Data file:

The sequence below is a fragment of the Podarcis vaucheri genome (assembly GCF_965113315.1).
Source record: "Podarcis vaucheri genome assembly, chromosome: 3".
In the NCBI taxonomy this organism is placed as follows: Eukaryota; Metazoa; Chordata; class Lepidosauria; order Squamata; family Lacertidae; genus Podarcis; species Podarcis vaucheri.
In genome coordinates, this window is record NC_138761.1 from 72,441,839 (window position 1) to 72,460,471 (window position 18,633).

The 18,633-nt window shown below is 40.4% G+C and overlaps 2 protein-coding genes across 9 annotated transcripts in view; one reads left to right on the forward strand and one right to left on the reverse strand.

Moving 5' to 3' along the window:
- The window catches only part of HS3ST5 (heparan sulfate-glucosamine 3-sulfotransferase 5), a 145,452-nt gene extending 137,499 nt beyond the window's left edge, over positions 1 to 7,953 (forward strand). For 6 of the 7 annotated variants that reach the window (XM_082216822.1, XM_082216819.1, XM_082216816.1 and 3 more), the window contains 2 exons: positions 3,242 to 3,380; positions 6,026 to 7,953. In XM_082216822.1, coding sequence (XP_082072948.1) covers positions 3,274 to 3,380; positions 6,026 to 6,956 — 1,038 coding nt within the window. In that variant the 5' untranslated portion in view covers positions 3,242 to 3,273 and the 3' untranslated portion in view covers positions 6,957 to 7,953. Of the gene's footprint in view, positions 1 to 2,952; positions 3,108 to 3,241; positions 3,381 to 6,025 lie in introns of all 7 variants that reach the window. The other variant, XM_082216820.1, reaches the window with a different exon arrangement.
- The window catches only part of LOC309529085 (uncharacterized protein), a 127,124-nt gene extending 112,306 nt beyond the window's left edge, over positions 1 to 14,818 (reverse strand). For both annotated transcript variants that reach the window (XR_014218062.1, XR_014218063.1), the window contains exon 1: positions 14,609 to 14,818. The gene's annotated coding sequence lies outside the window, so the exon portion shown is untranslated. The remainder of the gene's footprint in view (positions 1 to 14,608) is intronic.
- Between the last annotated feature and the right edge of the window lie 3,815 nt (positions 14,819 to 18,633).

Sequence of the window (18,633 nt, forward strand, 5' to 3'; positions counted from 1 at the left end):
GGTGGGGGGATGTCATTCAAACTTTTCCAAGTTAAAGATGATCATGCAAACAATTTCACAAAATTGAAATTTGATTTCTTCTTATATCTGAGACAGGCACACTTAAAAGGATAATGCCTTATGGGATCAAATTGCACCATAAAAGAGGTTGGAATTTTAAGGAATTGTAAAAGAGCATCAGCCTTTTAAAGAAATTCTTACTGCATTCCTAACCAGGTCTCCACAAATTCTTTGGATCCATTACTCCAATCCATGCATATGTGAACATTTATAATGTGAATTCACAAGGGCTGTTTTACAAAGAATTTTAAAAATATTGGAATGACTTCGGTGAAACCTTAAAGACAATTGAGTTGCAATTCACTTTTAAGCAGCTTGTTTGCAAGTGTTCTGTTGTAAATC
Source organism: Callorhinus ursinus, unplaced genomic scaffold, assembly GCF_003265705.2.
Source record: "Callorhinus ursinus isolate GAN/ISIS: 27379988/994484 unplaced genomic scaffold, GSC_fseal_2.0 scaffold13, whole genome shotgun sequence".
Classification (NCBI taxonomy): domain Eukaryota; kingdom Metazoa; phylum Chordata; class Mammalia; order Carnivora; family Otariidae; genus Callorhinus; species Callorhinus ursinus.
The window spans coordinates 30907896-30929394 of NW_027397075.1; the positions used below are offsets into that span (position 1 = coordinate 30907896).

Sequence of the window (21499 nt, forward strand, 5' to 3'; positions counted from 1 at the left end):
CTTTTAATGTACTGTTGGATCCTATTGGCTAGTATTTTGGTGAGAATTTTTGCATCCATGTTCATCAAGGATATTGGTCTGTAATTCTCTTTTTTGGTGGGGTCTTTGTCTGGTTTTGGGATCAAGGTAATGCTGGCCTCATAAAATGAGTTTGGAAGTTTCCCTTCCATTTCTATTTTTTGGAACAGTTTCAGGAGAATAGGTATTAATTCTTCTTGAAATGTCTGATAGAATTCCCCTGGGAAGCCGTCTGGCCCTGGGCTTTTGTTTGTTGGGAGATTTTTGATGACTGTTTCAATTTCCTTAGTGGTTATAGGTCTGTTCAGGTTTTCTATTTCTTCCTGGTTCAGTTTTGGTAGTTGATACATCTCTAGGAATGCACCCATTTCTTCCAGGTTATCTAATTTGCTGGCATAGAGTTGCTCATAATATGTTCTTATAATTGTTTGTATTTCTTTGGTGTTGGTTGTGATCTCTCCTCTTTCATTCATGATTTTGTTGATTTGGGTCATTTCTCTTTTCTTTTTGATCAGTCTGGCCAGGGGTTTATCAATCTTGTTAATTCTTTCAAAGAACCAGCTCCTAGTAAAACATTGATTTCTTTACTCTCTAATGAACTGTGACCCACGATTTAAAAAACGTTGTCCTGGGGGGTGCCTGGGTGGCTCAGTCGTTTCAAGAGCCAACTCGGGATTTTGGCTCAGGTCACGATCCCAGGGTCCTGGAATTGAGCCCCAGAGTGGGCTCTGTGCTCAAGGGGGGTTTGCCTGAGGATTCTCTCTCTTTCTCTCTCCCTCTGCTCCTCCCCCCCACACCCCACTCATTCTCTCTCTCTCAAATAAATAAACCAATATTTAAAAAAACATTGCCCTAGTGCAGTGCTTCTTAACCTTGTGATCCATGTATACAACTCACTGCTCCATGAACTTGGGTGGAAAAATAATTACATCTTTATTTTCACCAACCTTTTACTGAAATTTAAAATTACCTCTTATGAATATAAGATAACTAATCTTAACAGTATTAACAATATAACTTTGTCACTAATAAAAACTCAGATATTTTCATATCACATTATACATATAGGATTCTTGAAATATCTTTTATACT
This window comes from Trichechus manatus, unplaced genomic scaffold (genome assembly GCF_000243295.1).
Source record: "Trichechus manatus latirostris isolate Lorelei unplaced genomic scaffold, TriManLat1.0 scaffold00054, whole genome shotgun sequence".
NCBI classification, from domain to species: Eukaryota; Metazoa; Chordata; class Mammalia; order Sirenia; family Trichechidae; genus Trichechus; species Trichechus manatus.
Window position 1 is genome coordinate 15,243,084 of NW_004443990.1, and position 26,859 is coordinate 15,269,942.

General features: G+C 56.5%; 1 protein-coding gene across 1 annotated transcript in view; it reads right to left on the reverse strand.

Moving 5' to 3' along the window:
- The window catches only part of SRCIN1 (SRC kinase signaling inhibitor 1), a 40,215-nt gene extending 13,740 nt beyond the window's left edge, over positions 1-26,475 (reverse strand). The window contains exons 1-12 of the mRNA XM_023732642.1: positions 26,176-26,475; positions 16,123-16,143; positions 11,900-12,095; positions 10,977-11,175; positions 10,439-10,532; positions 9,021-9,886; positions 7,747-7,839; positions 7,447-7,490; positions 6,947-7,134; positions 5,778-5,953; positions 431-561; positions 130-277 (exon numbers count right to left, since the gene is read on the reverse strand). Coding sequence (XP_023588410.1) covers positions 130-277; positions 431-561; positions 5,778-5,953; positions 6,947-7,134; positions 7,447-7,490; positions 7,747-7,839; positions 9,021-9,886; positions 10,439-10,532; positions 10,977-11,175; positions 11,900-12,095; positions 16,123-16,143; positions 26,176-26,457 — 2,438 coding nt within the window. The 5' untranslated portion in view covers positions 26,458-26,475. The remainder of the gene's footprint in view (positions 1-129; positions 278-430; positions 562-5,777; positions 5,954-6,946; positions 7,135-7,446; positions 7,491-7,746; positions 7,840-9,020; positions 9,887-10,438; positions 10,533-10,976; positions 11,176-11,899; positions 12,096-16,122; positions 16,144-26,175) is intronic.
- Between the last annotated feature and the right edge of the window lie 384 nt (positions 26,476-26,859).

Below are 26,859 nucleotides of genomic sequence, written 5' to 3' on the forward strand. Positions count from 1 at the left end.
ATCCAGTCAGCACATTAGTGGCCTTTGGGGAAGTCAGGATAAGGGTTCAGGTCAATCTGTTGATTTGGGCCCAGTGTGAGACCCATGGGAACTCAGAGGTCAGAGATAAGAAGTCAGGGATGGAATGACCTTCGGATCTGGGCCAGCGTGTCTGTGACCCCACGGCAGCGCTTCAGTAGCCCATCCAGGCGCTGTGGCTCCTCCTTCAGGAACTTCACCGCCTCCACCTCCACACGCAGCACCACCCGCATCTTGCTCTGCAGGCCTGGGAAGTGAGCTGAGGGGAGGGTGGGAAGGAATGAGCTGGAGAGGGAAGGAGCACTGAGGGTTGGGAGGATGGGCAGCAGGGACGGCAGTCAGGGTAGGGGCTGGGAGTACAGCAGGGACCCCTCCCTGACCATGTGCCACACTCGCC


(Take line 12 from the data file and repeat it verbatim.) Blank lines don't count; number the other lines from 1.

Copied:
Source organism: Callorhinus ursinus, unplaced genomic scaffold, assembly GCF_003265705.2.